Update on slag in the US, May 2023

Update on slag in the US, May 2023

Heidelberg Materials North America held an official opening ceremony this week for its upgraded slag cement plant and terminal at Cape Canaveral in Florida. The US$24m project added a new roller press to the unit to increase its production capacity. In a statement Chris Ward, the president and chief executive officer of the company, said that it had made the investment to meet sustainability and resilient construction goals. Industrial Accessories Company (IAC) said in mid-2021 that it had been named as the engineering, procurement, and construction (EPC) contractor for the project. It planned to install a hydraulic roller press supplied by FLSmidth. IAC also said it was providing instrumentation equipment, hoppers, bins, belt conveyors, bucket elevators and dust collectors amongst other kit and services.

Other recent US slag cement-related news stories have concerned terminals. In late August 2022 Royal White Cement said it had leased a site on the Houston Ship Channel in Houston, Texas to handle and store approximately 100,000t of multiple cementitous products such as slag, ordinary Portland cement and white Cement. In May 2022 Titan America announced plans to spend US$37m on an upgrade to its Norfolk terminal in Chesapeake, Virginia. The major improvement was to add a 70,000t storage dome, with enlarged truck and railway capacity, to allow the site to import and distribute raw materials such as fly ash, slag and aggregates. Completion on this one was scheduled for some point in 2023. Titan added that the project was similar to the addition of a 70,000t dome under construction at the time at Titan’s import terminal in Tampa, Florida.

The United States Geological Survey (USGS) estimates that domestic sales of iron and steel (ferrous) slags in the US amounted to 15Mt in 2022. Sales were around 20Mt in the 2000s but this fell to current levels in the 2010s as blast furnaces closed. In 2022 the USGS noted that, “domestic ground granulated blast furnace slag (GGBFS) remained in limited supply because granulation cooling was known to be available at only two active US blast furnaces while, elsewhere, only one domestic plant produced pelletised slag in limited supply.” It added that the grinding of granulated blast furnace slag was only being carried out domestically by cement companies. Imports of slag were 2Mt in 2022. This is a decline from a peak of 2.6Mt in 2018 but higher than the period 2000 – 2015. The price of slag, meanwhile, hit a high of US$53/t in 2022. This is the highest price recorded by the USGS since at least 2000. It is double that of 2017.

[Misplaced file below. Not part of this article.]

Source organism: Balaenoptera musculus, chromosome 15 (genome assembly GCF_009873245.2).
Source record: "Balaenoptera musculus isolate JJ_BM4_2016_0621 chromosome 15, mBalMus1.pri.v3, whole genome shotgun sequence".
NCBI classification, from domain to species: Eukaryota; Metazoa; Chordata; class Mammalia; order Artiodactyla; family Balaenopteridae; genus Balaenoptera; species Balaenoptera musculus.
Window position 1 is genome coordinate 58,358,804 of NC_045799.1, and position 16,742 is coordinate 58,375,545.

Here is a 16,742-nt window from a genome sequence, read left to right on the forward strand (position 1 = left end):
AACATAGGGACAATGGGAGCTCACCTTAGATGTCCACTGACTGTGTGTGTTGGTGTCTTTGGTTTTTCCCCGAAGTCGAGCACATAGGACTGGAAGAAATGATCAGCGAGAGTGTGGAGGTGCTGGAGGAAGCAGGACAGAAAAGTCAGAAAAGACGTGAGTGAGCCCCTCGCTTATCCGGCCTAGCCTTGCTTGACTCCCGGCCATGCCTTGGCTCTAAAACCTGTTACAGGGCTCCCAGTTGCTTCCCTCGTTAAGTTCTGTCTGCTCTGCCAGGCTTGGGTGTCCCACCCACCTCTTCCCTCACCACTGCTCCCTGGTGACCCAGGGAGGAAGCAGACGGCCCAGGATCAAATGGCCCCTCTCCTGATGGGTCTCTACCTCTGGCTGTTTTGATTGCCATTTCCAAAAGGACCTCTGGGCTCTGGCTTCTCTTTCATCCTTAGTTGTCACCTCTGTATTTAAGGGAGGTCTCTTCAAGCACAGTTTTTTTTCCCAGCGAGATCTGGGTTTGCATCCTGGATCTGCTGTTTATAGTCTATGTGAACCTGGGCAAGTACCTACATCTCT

Charles Zeynel of ZAG International noted in the June 2023 issue of Global Cement Magazine that cement producers in Florida, California, Texas, Georgia and the Carolinas are far from steel mills, so they import granulated blast furnace slag (GBFS) and other secondary cementitious materials (SCM). This certainly fits with Heidelberg Materials’ plan to upgrade its slag cement plant and terminal at Cape Canaveral. Also on the US market, Zeynel added that due to rising global demand for SCMs more of the available share of GBFS was being purchased by ‘richer’ markets such as Europe, North America and Australia. He continued that GBFS and GGBFS producers had also started increasing the price of their wares internationally. This too is apparent in the prices published by the USGS.

One final story with links to slag to note this week concerns the launch of the Alliance for Low-Carbon Cement & Concrete (ALCC) in Europe. The group brings together companies producing products or services intended to decarbonise the cement and concrete sectors. Two of the members – Ecocem and Hoffman Green Cement Technologies – are Europe-based slag cement producers. Two other members – Fortera and TerraCO2 – are companies based in North America that are marketing and selling low-carbon SCMs.

Various start-up companies have been emerging on a regular basis in both North America and Europe with the aim of decarbonising cement and concrete in various different ways. The formation of the ALCC can be seen as part of this trend as the more successful non-traditional cement-concrete-aggregate companies establish themselves. One point that cement producers in North America are likely to be well aware of is that concrete is becoming less linked to clinker as the cost of carbon mounts and the clinker factor of cement lowers. Slag supplies may be finite but Heidelberg Materials North America’s latest investment in Florida is further acceptance that one doesn’t just need clinker to make concrete.